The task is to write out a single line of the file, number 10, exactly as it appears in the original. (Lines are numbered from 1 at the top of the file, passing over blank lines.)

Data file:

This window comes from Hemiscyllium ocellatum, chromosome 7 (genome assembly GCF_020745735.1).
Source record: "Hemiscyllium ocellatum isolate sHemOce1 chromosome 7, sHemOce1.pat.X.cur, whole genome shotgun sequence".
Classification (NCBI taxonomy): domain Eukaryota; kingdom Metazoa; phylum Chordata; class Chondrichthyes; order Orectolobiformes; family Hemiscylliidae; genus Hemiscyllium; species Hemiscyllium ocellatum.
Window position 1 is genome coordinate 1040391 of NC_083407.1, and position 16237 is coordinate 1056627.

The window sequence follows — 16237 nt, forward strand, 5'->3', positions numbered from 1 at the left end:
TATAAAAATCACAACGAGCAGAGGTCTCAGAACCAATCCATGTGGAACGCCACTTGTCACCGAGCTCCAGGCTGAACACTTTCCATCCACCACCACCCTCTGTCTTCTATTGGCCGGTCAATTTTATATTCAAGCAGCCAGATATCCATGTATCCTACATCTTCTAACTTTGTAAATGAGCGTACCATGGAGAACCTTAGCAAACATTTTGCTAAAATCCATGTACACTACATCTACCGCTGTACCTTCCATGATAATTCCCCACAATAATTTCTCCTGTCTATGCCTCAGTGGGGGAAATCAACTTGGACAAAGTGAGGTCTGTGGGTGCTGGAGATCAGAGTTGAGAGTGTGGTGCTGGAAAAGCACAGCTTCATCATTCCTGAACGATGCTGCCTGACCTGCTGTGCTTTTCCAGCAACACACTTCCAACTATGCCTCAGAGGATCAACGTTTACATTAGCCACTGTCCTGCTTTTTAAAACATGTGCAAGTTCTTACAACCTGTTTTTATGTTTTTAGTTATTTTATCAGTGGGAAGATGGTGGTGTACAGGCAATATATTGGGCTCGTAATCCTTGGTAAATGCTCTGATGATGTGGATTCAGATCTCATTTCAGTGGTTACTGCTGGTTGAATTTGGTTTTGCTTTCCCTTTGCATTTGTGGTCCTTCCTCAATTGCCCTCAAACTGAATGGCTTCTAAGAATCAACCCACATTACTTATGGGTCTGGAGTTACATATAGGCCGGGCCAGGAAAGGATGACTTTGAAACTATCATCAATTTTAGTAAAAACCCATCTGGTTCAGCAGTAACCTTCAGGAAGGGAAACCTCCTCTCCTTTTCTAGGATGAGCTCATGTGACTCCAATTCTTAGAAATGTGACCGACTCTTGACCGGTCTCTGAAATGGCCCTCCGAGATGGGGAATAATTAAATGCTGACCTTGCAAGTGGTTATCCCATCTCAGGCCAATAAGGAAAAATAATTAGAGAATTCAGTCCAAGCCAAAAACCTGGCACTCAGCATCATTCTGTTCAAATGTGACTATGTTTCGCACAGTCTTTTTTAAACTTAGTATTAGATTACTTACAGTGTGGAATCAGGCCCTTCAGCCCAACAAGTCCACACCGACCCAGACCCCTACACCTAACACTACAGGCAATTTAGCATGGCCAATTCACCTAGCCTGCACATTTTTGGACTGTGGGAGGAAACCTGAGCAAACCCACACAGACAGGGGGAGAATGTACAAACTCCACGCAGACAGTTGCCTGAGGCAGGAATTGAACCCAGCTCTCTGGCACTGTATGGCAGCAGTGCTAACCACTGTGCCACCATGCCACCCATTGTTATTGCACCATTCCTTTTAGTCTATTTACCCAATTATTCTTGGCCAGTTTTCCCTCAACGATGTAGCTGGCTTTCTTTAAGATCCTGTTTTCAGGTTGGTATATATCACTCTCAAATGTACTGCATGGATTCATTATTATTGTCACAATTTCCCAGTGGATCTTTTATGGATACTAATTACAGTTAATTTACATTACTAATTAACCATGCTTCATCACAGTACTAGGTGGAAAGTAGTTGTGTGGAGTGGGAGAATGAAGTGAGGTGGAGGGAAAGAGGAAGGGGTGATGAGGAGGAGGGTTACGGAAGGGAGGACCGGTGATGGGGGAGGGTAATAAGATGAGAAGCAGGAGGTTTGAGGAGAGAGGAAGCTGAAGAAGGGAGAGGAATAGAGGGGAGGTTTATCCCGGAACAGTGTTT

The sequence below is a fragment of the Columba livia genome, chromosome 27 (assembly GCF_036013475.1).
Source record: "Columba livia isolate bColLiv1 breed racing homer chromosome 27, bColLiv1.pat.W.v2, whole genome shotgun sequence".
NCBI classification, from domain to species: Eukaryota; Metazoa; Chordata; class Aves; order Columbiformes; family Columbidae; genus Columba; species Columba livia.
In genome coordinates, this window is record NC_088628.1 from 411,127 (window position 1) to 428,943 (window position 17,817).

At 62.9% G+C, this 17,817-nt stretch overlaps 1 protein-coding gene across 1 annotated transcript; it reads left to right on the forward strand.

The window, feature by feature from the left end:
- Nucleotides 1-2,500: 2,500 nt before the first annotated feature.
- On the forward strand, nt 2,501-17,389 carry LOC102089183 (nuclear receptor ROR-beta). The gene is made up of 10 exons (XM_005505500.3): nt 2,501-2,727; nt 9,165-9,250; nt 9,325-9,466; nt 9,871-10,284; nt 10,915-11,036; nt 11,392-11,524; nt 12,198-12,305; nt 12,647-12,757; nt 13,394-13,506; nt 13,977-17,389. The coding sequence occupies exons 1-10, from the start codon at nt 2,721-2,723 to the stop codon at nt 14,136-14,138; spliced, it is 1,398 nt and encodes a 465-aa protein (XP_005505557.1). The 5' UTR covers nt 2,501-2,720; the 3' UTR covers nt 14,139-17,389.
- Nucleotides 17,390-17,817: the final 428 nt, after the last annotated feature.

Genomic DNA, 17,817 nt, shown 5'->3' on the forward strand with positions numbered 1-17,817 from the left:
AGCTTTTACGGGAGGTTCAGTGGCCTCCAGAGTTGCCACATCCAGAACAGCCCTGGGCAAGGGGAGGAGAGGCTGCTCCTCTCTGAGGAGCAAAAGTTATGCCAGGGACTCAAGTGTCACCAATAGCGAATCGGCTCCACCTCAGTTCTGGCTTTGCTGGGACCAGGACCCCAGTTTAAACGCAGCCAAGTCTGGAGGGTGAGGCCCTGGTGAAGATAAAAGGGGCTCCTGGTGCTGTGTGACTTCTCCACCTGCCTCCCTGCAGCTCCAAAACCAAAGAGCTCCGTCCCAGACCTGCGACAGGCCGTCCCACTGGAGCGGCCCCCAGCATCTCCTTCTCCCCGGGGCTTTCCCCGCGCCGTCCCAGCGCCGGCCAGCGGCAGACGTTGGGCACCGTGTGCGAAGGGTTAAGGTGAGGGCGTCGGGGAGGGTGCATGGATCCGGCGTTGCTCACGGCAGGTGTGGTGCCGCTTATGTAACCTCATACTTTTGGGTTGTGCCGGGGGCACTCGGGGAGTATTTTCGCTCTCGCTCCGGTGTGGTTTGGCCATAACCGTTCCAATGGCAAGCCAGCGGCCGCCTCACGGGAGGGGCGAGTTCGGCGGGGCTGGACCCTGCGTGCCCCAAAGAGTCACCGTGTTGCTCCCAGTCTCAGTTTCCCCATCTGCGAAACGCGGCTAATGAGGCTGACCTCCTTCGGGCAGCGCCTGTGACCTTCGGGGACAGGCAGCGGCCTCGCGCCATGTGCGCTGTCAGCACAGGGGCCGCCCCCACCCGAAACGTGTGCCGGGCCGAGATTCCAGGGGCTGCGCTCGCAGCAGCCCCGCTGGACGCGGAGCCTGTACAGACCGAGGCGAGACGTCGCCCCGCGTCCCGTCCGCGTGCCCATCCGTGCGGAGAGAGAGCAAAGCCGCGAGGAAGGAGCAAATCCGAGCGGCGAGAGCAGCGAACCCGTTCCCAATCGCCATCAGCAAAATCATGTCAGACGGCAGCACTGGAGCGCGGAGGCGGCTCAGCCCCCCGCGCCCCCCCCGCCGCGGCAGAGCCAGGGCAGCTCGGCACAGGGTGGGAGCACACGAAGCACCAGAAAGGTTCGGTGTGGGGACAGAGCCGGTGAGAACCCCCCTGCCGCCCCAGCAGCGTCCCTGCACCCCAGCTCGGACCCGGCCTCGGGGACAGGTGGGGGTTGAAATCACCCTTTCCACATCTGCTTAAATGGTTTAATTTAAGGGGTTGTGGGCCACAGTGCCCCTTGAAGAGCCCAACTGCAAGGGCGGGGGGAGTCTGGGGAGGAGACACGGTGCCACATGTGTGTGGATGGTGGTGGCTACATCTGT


In genome coordinates, this window is record NC_088628.1 from 411,127 (window position 1) to 428,943 (window position 17,817).